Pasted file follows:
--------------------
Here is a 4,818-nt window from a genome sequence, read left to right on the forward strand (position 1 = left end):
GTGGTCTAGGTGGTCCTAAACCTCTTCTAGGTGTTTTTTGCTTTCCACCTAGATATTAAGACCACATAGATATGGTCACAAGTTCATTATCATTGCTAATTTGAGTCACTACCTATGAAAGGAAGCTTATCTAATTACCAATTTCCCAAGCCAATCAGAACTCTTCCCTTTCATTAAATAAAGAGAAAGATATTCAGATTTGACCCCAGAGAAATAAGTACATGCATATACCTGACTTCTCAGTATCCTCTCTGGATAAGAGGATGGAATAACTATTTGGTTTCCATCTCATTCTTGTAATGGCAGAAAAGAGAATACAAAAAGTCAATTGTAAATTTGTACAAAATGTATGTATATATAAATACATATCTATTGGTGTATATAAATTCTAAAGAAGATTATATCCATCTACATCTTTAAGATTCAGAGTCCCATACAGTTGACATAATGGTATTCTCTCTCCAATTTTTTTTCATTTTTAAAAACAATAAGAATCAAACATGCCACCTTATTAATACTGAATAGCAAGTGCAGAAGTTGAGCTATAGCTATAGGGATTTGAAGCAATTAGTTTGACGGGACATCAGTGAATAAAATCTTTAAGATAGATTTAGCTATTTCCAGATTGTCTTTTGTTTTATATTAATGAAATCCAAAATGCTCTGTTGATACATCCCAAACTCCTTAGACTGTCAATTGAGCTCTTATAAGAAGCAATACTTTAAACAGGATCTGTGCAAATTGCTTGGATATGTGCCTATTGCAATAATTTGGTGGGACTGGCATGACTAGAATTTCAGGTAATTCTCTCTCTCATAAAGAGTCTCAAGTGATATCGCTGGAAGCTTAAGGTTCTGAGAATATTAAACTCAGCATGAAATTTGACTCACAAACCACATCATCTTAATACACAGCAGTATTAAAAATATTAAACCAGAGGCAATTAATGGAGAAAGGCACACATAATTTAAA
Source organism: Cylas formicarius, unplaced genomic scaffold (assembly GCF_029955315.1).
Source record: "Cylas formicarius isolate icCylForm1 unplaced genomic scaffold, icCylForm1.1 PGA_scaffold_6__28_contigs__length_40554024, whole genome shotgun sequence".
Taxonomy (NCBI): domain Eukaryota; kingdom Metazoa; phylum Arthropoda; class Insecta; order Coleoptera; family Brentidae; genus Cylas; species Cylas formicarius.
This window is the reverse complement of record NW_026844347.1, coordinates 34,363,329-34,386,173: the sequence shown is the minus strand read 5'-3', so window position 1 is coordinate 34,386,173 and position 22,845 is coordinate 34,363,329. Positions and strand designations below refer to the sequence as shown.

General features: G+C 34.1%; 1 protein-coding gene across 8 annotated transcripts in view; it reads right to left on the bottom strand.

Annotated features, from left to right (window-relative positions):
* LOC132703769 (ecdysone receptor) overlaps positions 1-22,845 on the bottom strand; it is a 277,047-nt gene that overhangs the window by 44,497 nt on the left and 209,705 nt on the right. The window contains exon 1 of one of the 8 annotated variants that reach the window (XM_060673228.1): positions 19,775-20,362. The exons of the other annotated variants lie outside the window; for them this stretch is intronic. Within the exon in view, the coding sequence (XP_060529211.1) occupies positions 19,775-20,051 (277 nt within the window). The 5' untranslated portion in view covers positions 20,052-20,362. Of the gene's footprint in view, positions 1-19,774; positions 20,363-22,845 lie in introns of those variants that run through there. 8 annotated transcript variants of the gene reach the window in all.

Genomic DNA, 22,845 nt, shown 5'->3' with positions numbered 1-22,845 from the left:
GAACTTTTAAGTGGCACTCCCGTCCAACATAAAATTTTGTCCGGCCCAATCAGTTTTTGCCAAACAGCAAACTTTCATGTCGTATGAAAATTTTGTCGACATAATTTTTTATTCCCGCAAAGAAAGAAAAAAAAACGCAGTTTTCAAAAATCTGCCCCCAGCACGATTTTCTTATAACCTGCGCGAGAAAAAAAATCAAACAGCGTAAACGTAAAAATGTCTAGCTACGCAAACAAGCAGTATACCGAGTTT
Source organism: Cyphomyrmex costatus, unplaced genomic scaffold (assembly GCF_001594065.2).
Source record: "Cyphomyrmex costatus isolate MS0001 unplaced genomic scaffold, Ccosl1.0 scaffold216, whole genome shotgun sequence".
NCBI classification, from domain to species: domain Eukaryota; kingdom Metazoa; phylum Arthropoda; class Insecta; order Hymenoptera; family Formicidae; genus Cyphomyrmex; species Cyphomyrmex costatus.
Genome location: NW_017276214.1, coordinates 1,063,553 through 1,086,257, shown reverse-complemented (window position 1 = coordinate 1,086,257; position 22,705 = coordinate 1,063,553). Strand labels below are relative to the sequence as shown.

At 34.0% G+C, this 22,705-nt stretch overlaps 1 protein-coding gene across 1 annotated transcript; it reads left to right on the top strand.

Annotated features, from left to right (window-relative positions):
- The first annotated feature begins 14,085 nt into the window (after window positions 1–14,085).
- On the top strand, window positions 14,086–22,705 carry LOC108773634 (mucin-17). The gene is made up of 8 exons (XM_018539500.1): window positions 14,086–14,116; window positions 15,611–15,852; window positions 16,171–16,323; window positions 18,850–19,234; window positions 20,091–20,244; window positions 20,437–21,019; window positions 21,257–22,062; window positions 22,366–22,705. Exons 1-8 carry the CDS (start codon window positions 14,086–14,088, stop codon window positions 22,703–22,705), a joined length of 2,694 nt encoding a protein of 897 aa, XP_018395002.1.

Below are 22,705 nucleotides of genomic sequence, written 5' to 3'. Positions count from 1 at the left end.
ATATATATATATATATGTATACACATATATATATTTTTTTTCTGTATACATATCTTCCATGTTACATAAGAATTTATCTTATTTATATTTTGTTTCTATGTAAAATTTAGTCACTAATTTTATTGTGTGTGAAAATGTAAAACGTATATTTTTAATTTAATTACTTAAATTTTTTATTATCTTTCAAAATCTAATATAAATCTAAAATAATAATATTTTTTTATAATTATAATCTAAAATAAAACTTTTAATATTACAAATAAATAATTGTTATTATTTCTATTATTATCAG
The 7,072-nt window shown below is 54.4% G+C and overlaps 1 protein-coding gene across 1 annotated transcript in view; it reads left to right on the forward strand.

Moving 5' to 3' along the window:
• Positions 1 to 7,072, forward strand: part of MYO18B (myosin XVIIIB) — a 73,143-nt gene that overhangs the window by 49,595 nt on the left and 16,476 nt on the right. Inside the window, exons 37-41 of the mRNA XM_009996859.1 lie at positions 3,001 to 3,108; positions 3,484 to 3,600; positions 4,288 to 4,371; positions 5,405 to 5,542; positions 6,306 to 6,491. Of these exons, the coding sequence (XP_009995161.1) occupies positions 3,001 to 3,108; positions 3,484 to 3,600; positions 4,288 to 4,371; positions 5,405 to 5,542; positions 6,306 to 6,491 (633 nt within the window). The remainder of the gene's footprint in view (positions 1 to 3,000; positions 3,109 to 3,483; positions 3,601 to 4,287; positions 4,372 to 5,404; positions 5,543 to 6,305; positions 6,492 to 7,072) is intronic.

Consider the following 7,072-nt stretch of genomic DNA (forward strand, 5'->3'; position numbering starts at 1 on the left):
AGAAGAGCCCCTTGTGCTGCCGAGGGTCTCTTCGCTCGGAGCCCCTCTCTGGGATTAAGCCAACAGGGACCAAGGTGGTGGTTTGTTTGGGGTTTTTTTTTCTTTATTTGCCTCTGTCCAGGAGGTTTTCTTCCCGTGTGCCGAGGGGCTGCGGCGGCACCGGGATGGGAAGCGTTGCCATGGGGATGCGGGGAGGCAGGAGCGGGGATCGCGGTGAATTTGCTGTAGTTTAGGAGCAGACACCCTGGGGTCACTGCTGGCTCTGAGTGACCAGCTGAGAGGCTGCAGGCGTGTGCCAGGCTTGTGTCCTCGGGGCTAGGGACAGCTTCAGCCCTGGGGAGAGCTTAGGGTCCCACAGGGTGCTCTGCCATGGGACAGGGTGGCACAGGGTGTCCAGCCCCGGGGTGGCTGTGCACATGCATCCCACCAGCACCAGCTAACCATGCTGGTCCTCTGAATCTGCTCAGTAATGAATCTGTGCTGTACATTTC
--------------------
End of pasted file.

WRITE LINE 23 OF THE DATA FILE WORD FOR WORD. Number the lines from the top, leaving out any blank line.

Moving 5' to 3' along the window: